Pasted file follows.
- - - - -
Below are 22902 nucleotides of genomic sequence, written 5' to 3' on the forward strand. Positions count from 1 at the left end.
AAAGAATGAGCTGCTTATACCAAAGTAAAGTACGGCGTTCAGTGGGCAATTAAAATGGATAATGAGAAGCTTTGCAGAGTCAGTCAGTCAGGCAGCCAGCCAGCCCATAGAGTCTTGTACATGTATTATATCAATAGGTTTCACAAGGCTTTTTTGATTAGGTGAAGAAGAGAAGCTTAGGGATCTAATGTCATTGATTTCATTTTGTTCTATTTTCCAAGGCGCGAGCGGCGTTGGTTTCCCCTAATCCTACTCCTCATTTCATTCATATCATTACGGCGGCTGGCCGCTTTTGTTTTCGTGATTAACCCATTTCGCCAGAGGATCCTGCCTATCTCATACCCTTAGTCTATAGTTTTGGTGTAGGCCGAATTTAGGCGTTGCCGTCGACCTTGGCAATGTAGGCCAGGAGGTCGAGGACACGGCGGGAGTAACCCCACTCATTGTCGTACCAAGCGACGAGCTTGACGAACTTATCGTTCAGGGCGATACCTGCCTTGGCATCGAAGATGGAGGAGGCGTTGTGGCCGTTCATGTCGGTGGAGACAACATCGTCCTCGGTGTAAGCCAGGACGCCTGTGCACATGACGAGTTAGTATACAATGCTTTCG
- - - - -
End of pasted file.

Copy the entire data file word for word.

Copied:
Below are 22902 nucleotides of genomic sequence, written 5' to 3' on the forward strand. Positions count from 1 at the left end.
AAAGAATGAGCTGCTTATACCAAAGTAAAGTACGGCGTTCAGTGGGCAATTAAAATGGATAATGAGAAGCTTTGCAGAGTCAGTCAGTCAGGCAGCCAGCCAGCCCATAGAGTCTTGTACATGTATTATATCAATAGGTTTCACAAGGCTTTTTTGATTAGGTGAAGAAGAGAAGCTTAGGGATCTAATGTCATTGATTTCATTTTGTTCTATTTTCCAAGGCGCGAGCGGCGTTGGTTTCCCCTAATCCTACTCCTCATTTCATTCATATCATTACGGCGGCTGGCCGCTTTTGTTTTCGTGATTAACCCATTTCGCCAGAGGATCCTGCCTATCTCATACCCTTAGTCTATAGTTTTGGTGTAGGCCGAATTTAGGCGTTGCCGTCGACCTTGGCAATGTAGGCCAGGAGGTCGAGGACACGGCGGGAGTAACCCCACTCATTGTCGTACCAAGCGACGAGCTTGACGAACTTATCGTTCAGGGCGATACCTGCCTTGGCATCGAAGATGGAGGAGGCGTTGTGGCCGTTCATGTCGGTGGAGACAACATCGTCCTCGGTGTAAGCCAGGACGCCTGTGCACATGACGAGTTAGTATACAATGCTTTCG